Regardless of the weather or the date on the calendar, the first barbecue of the season speaks of summer. Whether it’s Victoria Day, Memorial Day, or simply a sunny Sunday afternoon, the day when the neighbourhood grills are cleaned off, restocked with fuel, and commissioned with the year’s first outdoor meal—that day marks the beginning of slower days.
When you go out for a stroll around the block on this first barbecue day, you can tell exactly what everyone is making. Even if the grills are sequestered away in the backyards, the unmistakable scents drift around the house to the public walkway. Neighbours grilling in adjacent yards start chatting. A small traffic starts in the small, easily-forgotten necessities of grilling. Everyone squints nervously at the sky and hopes that the day isn’t spoiled by rain.
The ice of winter has finally melted, literally and figuratively.
Every family has its own traditions about grilling, its own secret recipes for burgers, grilled vegetables, and condiments, which it stubbornly maintains to be The Best. My family is no different, but the Ten-Hove Burger’s provenance is a little out of the ordinary.
When my mother emigrated to America, she had several good friends who were Indian. Over the years she picked up a number of recipes, cookbooks, and tips on Indian cooking: she became quite adept, and I grew up with a major spice addiction. (When I started university, I took along a bare-bones collection of two and a half dozen different spices.)
Among the recipes copied out in the well-worn recipe journal my mother has kept since she was nineteen is a recipe for “Indian Meatballs,” beef koftas bound together with red onion and garam masala and served with a spiced tomato sauce. One day the sauce was abandoned, and the meatballs became burgers, and a family tradition was born. I don’t expect them to replace your own family recipes—tradition, after all, is the tastiest of all spices—but try them someday when you are out on your back porch, chatting to your neighbour and filling the air with the smell of summer.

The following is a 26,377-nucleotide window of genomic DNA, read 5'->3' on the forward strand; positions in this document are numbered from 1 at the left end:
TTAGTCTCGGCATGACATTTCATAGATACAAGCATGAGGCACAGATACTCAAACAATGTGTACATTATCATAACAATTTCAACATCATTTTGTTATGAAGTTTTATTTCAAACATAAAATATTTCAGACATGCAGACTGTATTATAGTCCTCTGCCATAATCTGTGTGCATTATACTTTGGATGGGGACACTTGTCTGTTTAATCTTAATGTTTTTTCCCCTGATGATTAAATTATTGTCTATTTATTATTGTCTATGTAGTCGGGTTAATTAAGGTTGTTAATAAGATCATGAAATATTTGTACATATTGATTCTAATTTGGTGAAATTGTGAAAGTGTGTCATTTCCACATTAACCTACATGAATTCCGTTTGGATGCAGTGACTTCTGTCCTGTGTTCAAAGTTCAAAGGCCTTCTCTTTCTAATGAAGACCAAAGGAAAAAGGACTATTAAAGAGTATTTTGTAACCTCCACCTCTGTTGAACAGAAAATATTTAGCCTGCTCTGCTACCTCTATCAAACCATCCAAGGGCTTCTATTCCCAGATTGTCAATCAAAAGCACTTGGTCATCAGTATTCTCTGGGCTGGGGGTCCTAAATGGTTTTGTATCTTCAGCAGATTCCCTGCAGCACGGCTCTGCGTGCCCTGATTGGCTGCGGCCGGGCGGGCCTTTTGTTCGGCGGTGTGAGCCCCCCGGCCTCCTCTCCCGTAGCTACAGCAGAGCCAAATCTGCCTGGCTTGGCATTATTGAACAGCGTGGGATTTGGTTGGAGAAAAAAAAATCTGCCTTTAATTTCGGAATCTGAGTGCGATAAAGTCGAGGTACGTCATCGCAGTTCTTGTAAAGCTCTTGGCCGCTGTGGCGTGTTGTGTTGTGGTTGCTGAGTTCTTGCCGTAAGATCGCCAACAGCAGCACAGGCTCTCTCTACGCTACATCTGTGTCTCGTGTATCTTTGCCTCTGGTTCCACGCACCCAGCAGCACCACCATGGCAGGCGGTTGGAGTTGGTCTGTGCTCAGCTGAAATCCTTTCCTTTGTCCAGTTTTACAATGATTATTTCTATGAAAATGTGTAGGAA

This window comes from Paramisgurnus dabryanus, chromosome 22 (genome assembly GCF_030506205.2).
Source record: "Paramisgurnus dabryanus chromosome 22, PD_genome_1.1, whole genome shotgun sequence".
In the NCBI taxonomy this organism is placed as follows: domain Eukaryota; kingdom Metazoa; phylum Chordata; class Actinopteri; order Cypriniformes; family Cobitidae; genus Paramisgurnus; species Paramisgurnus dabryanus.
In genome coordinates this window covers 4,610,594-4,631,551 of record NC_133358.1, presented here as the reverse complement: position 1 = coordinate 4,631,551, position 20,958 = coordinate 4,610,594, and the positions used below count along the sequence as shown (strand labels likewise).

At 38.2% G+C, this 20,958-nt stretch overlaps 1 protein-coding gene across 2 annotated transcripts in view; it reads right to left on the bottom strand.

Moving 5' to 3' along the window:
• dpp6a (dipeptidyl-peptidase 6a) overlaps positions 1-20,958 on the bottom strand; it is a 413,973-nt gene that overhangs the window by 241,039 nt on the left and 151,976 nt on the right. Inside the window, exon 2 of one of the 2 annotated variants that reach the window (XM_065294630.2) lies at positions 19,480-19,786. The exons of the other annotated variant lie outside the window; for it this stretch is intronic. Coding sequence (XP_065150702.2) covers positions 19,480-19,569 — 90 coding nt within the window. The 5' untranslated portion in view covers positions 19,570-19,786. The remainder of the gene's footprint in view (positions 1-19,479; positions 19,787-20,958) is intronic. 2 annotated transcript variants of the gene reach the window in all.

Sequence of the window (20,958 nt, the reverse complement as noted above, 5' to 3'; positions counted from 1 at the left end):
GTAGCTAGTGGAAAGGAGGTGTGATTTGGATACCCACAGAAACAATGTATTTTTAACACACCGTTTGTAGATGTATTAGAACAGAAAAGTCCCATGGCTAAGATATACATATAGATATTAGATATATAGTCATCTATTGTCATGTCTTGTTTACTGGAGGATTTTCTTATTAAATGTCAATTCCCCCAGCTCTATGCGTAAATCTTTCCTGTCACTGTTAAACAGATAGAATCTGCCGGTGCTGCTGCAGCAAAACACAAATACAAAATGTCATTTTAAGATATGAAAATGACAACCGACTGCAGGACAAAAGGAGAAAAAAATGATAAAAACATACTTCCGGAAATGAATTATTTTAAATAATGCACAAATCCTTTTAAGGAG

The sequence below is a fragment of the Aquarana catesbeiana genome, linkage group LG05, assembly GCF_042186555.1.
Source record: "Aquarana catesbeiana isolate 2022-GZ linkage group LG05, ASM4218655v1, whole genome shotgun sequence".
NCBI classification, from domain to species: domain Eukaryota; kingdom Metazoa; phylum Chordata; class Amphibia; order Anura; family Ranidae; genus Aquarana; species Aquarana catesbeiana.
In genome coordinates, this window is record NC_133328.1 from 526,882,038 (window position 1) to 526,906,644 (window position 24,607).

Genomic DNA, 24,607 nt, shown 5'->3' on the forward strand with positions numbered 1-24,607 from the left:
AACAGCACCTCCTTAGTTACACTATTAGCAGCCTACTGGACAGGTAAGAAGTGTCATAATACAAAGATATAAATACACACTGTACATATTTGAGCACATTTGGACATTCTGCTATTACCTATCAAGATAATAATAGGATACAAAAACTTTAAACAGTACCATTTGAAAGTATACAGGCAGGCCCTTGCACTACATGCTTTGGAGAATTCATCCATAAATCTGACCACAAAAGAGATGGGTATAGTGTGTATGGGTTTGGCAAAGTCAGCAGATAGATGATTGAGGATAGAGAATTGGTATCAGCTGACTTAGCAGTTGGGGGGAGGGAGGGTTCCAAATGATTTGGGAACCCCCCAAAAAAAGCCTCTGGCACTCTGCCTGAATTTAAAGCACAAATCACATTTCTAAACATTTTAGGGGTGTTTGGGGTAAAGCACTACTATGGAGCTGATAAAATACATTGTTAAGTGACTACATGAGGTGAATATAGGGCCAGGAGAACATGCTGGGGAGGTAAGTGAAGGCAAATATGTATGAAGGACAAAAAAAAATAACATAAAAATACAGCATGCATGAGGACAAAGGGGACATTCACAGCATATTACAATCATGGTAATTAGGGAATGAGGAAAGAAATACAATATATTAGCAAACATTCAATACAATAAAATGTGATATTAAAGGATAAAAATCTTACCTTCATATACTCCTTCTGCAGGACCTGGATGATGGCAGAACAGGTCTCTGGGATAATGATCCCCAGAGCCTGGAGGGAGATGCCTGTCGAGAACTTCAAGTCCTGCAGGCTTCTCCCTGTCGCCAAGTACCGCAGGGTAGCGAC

Mum’s Indian Burgers
- 1/2 red onion, diced
- 2 tsp garam masala
- 1/2 tsp salt
- 1 lb ground beef
Preheat your grill on high.
Mix together the onion, garam masala, and salt in a medium bowl. Pat the beef with paper towels to remove excess moisture, then mix it well with the onion and spices. Divide the meat into four equal portions, and form each of them into a patty a little over four inches in diameter and of even thickness. There are all sorts of tools to help you do this, but you can use your hands.
Has your grill been heating for 10 minutes? Okay, good. Turn the burners down to medium and grill the burgers for 3-4 minutes per side, depending on how well-done you like them.
Serve hot off the grill with all the fixings—buns (I prefer pita bread), lettuce, tomatoes and corn on the cob in season, mustard, chutney, pickles, whatever floats your boat. Eat with your hands and enjoy!